As anyone can tell you, I love chocolate. I’m simply crazy for it and I’ll do anything to get my hands on the stuff. So I’m sure it comes as no surprise to you to hear that chocolate makes up a majority of the candy that I eat. Like Caitlin has her passion for licorice, I have my passion for chocolate. I can’t get enough of it.
Chocolate can be a difficult thing to love, simply because there’s so many types out there. I’m lucky in a sense because I’m game for all varieties; dark, milk, white. I don’t discriminate, I find it all heavenly. I do know people who’ll only eat dark, who’ll only eat milk, who’ll only eat it in candy bar form, who’ll only eat bonbons, etc. That’s part of the beauty of chocolate, there’s something out there for everyone. Since I’ve started writing for Candy Addict, I’ve starting to change with my chocolate consumption habits. And no, I’m not saying that I’m eating more of it now. What I mean is that opposed to just eating my chocolate, I’m tasting it.
For some time now I’ve been practicing this “tasting” which is just a way of saying that I’m paying attention to the flavor nuances of a specific chocolate. There’s lots of flavors to be found in each chocolate you eat, and it’s become a little game for me to try and identify the flavors that I taste. So when I was given an assortment of Lindt’s new single origin (a fancy way of saying the cocoa beans in that chocolate are coming from a single, specific geographic location) bars as a gift from friends, I was more than eager to try out my tasting skills on chocolate from such a reputable manufacturer.
Lindt Excellence Holiday Spice (dark chocolate infused with holiday spices): The package describes the flavors on the back as having “intense aromas of cinnamon and exotic spices”. It then recommends that you try it with strong coffee or espresso. I looked at the ingredients list, which shows sugar as the first ingredient, supplemented with cinnamon, coriander and butterfat.
The bar has a nice medium chocolate color and smells very rich with only a hint of the cinnamon. The chocolate has a nice snap and surprisingly melts quickly and is incredibly rich and smooth. The chocolate is wonderful! The flavor is distinctly chocolate with a nice creamy sweetness and a subtle hint of fruits. The spices are cleverly placed: they’re present in the aftertaste of the bar and they’re very subtle. The effect is a nice warmth to the chocolate and the overall richness. I get no pepper notes or intenseness from spice at all, which what I was expecting. This is a lovely bar and I hope they bring it back next year!
Lindt 75% Ecuador (Arriba beans): Ecuador is known for a variety of cocoa beans called National whose signature flavor is referred to as “Arriba”. The chocolate has a rich dark brown color and smells spicy with roasted flavors of coffee, cinnamon, and citrus. The flavor is cool and clean at first and tastes lightly of cocoa. The flavor becomes stronger and most robust at its height with notes of vanilla and coffee. I was surprised how mild this bar was, since other Arriba-based chocolates that I’ve had tended to have a sourness to them. It’s a good dark chocolate that’s friendly for beginners, yet carries a nice flavor profile to appeal to dark chocolate connoisseurs.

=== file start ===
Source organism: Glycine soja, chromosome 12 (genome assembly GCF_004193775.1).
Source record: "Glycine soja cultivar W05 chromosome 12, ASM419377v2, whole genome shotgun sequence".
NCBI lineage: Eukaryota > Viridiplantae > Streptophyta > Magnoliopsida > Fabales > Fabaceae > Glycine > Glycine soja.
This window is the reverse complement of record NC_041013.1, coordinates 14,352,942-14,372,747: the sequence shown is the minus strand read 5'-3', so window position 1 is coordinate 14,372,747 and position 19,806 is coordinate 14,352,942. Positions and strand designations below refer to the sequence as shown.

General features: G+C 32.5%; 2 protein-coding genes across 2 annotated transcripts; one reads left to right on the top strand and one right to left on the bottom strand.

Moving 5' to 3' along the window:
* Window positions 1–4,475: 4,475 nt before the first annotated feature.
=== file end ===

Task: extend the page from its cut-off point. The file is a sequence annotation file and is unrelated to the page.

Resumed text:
Lindt Madagascar 65%:This chocolate shows the same promise of quality as the Ecuador bar, yet it won’t be as intense since the cacao percentage is lower. The smell of this chocolate is of cream and vanilla, which are some of my favorite flavors to find in chocolate. It’s a silky chocolate and the flavor is nice with notes of cream and butter that develop into a milky vanilla. The finish has a fruitiness of berries and apples. Yum!
Lindt Peru 80%: The high percentage of this chocolate may be daunting to try, but I can assure you, it’s really delicious! It smells of roasted coffee and other earthy flavors and the effect is very chocolatey. The flavor is a little chalky (as I find that the higher percentages tend to have) and mild at first, then a nice chocolatey, roasted flavor emerges with a tinge of acidity, which quickly disappears and I get notes of cherry. The finish is clean and smooth with no lingering aftertaste, which is what I find many people dislike about dark chocolate. Overall I was really impressed with this bar; it’s mild considering how high the cacao percentage is, and I think it’s a good introduction into the 80% and above chocolate range.
Lindt 99%:Ah, here comes the big guns. This bar is 99% cocoa solids, which means the flavor is going to be very strong and bitter since there’s little room for sugar to sweeten it. The bar itself is wrapped differently than other Lindt bars. The extremely darkly colored chocolate sits in a plastic sealed tray with tasting notes printed on it. The other bars were wrapped in colored foil. The mold of this bar is also different that the others: the square sections are smaller and the bar is thinner and longer. Apparently the chocolatiers feel that this should only be enjoyed a little bit at a time.
The flavor is extremely bitter, which is what I was expecting. It feels very dry and chalky in the mouth. I taste subtle notes of cream, coffee, and almonds with a finish that is very clean and light. Because of the extreme bitterness of the chocolate, I’d follow the recommendations on the package and enjoy it with a cup of coffee, since it really needs something to help balance the strong flavor. This isn’t something I’d return to for enjoyment, but it is something I am happy to have tasted.
I hope this has inspired you to pay a little more attention to the next piece of chocolate you enjoy. It’s very eye opening to find how such similar looking chocolate can taste so extremely different. It reminds me of how some people experience wine, but in my case, I want my tasting medium to be chocolate!
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